Religious and Non-Religious Extremism

by Mark Movsesian

I thank Professors Guiora and Cliteur for their thoughtful interventions. As I see it, the basic distinction Prof. Guiora draws is between terrorism motivated by religious convictions – “religious terrorism” – and terrorism motivated by non-religious convictions – “non-religious terrorism.” Despite their arguments, though, I fear I am still not persuaded that this distinction is very helpful.

For instance, Prof. Guiora asserts that we should focus on religious terrorism for a practical reason: although non-religious terrorism was important in the past, terrorism today is of the religious variety. He’s right that much contemporary terrorism is religious in nature, maybe even most. But he minimizes the endurance of non-religious terrorism. I’ve already mentioned the Shining Path in Peru. Other examples include ETA in Spain, N17 and its splinter groups in Greece, the New People’s Army in the Philippines and the Tamil Tigers in Sri Lanka. None of these groups fits within the category of “religious terrorism,” and, while they are not as effective as they were, one can’t dismiss them as unimportant or merely relics. The Tamil Tigers, the group that invented suicide bombing, were defeated by the Sri Lankan military only last year.

As I understand him, Prof. Cliteur agrees with Prof. Guiora that religious terrorism is distinct from non-religious terrorism – and distinctly dangerous – because religion motivates violence in a way non-religion does not. Although important elements of the three monotheistic faiths encourage violence, he writes, atheism and secularism, in themselves, do not. It’s certainly true that some religious ideologies encourage violence, as I said in my last post. But some non-religious ideologies encourage violence as well, at least if one is to judge by the understanding of the movements that espouse them. Besides, does it really make a difference, practically speaking, if a group believes it must eliminate its opponents in order to instantiate God’s rule on earth rather than to achieve a workers’ paradise or a “homeland for our own kind”? In each case, the group is a threat to civil society that must be contained. For this reason, I would prefer a treatment of extremism full-stop, rather than extremism in the name of religion.

Finally, about extreme religious expression. Prof. Guiora gives the chilling example of the rabbis who incited the assassination of Yitzhak Rabin by reciting a pulsa denura outside his home. Prof. Guiora knows much more about the Israeli context than I, but let’s try a thought experiment. Suppose, instead of conducting a religious ritual, a group of ultra-nationalist Israelis gathered outside Rabin’s house with signs depicting him as a traitor and calling for his death. Isn’t it possible that some impressionable person could have been incited by these signs to murder the prime minister? Would that have been any less chilling? Again, what does the religious motive really add?

Perhaps we can discuss Prof. Guiora’s policy prescriptions in more detail in the next go-round. For now, I should just point out that any attempt to single out extreme religious expression, rather than extreme expression itself, would face serious problems under the American Constitution.

http://opiniojuris.org/2010/09/30/religious-and-non-religious-extremism/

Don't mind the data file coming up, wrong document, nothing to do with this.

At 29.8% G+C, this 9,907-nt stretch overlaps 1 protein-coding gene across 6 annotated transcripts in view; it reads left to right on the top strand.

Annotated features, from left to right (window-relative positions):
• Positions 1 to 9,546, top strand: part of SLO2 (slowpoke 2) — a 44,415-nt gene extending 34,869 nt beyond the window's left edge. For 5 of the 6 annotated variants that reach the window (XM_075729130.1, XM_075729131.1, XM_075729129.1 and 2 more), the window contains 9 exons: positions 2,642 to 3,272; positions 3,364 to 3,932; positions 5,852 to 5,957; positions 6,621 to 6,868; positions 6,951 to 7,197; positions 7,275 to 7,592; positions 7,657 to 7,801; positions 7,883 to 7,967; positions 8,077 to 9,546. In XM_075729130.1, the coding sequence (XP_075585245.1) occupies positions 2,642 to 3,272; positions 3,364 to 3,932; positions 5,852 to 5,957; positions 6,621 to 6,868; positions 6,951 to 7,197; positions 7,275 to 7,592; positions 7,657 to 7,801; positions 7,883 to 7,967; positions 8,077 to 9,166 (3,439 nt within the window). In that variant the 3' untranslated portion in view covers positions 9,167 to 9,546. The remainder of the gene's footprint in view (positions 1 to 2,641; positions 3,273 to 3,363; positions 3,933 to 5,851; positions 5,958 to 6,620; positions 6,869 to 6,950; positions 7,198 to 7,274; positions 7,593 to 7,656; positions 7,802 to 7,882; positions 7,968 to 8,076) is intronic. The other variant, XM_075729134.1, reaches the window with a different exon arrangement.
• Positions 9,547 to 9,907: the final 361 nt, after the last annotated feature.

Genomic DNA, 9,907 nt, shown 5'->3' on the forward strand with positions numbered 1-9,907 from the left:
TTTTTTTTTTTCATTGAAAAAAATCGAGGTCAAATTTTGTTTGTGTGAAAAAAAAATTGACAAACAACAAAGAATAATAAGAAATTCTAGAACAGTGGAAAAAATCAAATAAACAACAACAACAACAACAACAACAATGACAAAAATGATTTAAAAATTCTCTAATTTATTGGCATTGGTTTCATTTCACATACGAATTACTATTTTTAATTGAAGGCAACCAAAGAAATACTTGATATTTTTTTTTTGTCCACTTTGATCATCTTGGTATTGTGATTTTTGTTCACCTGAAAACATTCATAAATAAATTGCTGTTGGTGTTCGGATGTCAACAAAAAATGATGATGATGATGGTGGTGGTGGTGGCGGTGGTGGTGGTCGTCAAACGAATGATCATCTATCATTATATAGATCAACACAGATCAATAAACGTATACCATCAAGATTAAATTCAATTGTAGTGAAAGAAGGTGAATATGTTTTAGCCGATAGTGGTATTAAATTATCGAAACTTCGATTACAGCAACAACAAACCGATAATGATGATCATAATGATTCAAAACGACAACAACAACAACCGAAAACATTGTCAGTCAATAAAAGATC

One Response

  1. I want to thank Prof. Movesian for his interesting response to my contribution to this site. I think that the distinction that he makes between “religious” and “non-religious” extremism is better than the initial distinction between “religious” and “secular” or “atheist” extremism. The reason why “secular terrorism” sseem to me a misnomer, is because it suggests there is something in the ideology of secularism that incites to violence. And that is not true.
    Movesian continues with the contention that non-religious ideologies also incite to violence. That is true. But at the same time it is not entirely relevant for the point that religious terrorism has a specific nature that has to be analyzed and understood as something special. Of course, both religious and non-religious terrorism pose a threat to civil society that has to be contained, as Prof. Movesian rightly contends. But I do not focus on the judicial reaction to terrorism, but on a scholarly understanding of its nature. Let me try to make this clear with the following example. Both Stalin and Ayatollah Khomeini are fanatics that killed their opponents. Both operated on the basis of an ideology. Because of that similarity one may be tempted to say: “Well, let’s try to understand their fanaticist ideology.” My reaction would be that by operating in that manner we are working on too high a level of abstraction. The Islamist type of ideology is crucially different from marxism-leninism (although both pose a security threat). Islamist ideology is based on a divine command theory of ethics and politics that is difficult to harmonize with the principles of liberal democracy. It does not, from the nature of its ideology, acknowledge the value of national traditions (which is another problem, analyzed by Bassam Tibi). Analyzing these elements seems to be crucially important because the three monotheistic faiths are present in our culture and we have to understand what elements in those faiths can (in a radicalized form) pose problems for liberal democracies. I agree fully with Prof. Movesian that extremism in general has to be says “treated” (so also Tamil Tigers, ETA etc.), but every effective treatment presupposes the acknowledgement that the type of religious extremism we are confronted nowadays is different from the type of extremism of the RAF, ETA, Tamil Tigers etc.

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